In a previous article, we talked about how to run Python from the Windows Task Scheduler. This post will cover how to schedule Python tasks on a Mac operating system as well as give an overview of the schedule package.
Using crontab on Mac
Python tasks can be scheduled on Mac using crontab. To do that, first, open up the Terminal. Then, we need to modify the crontab file. We can do that by typing crontab -e.
This will open crontab in the default editor, which is typically vim. You can change the editor by adding the editor name in front of our command – for example, to modify the crontab file using nano, we can run nano crontab -e (followed by enter).
Next, we need to add in a line describing the schedule frequency of how often we want the Python script to run. We input this in the order: minute, hour, day of the month, month, and day of the week. To leave one of these unspecified, place an asterisk (*) in that date / time slot.
Example 1: Run script on the first day of each month at 2:03.
3 2 1 * * python /path/to/test_script.py
Example 2: Run script every minute
* * * * * python /path/to/test_script.py
Example 3: Run script every hour at the 30th minute
30 * * * * python /path/to/test_script.py
Once you’ve scheduled your Python script, you need to save the crontab file. If you’re using nano, you can do that by typing ctrl+0 followed by ctrl+x to exit. In vim, you can save and exit by hitting esc and then typing :w, followed by enter.
Handling potential issues
One issue that may come up has to do with permissions with “full disk access”. This may happen if you’re using a recent version of macOS Mojave. For details on how to fix this issue, see here.
Another common issue that occurs is with path names. This is always good to check – for example, if you have multiple installations of Python installed, you’ll want to point to the correct installation needed for your scheduled job.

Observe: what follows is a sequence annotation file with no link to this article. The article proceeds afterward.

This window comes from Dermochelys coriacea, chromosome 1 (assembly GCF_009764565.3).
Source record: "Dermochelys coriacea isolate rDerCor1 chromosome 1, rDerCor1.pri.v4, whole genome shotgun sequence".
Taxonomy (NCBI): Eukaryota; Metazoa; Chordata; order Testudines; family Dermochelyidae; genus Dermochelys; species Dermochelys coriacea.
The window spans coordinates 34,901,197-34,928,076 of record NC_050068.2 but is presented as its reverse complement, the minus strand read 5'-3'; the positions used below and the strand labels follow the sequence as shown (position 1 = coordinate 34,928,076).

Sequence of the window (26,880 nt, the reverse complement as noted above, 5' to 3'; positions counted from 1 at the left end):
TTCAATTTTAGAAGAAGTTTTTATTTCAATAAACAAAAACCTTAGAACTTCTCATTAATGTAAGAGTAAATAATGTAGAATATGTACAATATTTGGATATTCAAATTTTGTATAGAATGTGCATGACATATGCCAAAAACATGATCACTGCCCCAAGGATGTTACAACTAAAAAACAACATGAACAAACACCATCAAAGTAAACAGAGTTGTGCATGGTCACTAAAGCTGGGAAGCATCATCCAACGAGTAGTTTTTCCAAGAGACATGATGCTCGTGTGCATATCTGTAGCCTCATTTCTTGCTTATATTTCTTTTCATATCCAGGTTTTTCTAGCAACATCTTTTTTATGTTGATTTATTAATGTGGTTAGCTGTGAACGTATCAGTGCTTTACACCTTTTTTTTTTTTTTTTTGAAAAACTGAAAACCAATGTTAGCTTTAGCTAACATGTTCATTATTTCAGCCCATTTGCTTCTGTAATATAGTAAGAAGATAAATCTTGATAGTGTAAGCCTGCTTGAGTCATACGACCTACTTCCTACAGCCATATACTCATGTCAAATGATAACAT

The schedule package
In addition to using crontab to run Python scripts, we can also use the schedule library for handling scheduling Python tasks. This package is especially useful for scheduling specific functions within Python applications. It also works across different operating systems. Let’s get started with the schedule package by installing it with pip:
pip install schedule
We’ll start by creating a simple function called test that simply prints out a message. Then, we can use schedule to schedule a task running this function every 10 seconds. To kick off this task, we can use the run_pending method, which will run inside of a while loop.
import schedule def test(): print("Test this out!") schedule.every(10).seconds.do(test) while True: schedule.run_pending()
The recurrence of the task can be adjusted by changing “seconds” to “minutes” or “hours” like below.
# every 10 minutes schedule.every(10).minutes.do(test) # every 10 hours schedule.every(10).hours.do(test)
Likewise, we can change the time unit length from 10 to any other number.
# every 1 minute schedule.every(1).minutes.do(test) # every 30 seconds schedule.every(30).seconds.do(test)
Listing and clearing tasks
You can print out a list of the scheduled tasks by running schedule.jobs:
To clear out all tasks from the scheduler, we can run the following line of code:
Scheduling Python tasks from the Windows Task Scheduler
If you’re running on Windows, you can also schedule tasks via the built-in Task Scheduler. Learn more about how to do that by clicking here.
That covers it for this post. Check out other Python posts here.
Visit TheAutomatic.net for additional insight
Disclosure: Interactive Brokers
Information posted on IBKR Campus that is provided by third-parties does NOT constitute a recommendation that you should contract for the services of that third party. Third-party participants who contribute to IBKR Campus are independent of Interactive Brokers and Interactive Brokers does not make any representations or warranties concerning the services offered, their past or future performance, or the accuracy of the information provided by the third party. Past performance is no guarantee of future results.
This material is from TheAutomatic.net and is being posted with its permission. The views expressed in this material are solely those of the author and/or TheAutomatic.net and Interactive Brokers is not endorsing or recommending any investment or trading discussed in the material. This material is not and should not be construed as an offer to buy or sell any security. It should not be construed as research or investment advice or a recommendation to buy, sell or hold any security or commodity. This material does not and is not intended to take into account the particular financial conditions, investment objectives or requirements of individual customers. Before acting on this material, you should consider whether it is suitable for your particular circumstances and, as necessary, seek professional advice.